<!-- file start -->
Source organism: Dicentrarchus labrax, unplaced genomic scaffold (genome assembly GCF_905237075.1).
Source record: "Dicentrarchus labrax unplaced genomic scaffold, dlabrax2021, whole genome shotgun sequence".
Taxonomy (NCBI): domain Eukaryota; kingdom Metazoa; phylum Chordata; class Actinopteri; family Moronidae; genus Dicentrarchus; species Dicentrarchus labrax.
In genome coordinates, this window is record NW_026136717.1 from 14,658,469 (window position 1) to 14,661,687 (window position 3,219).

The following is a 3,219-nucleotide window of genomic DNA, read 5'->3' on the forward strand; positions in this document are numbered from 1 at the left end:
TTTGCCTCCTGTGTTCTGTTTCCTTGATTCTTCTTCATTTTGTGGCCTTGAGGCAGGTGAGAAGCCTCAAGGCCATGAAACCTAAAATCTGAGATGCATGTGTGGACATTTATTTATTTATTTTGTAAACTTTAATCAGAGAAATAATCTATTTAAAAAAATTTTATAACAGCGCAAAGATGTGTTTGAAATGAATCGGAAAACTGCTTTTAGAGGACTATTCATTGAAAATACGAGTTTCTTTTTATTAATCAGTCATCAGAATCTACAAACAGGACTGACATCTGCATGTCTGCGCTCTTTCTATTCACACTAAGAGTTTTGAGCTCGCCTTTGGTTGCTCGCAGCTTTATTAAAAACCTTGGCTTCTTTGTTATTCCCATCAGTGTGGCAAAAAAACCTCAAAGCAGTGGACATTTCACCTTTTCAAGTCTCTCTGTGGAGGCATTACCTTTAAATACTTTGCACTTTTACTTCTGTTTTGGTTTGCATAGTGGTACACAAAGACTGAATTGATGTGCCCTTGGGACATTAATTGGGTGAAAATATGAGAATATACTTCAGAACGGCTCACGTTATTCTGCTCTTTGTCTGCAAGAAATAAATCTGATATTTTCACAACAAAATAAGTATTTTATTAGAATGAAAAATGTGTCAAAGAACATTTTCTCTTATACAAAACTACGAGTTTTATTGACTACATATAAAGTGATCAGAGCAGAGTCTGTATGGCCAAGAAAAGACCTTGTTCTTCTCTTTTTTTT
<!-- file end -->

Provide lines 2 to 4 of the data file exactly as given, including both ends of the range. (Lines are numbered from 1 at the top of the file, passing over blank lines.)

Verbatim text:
Source record: "Dicentrarchus labrax unplaced genomic scaffold, dlabrax2021, whole genome shotgun sequence".
Taxonomy (NCBI): domain Eukaryota; kingdom Metazoa; phylum Chordata; class Actinopteri; family Moronidae; genus Dicentrarchus; species Dicentrarchus labrax.
In genome coordinates, this window is record NW_026136717.1 from 14,658,469 (window position 1) to 14,661,687 (window position 3,219).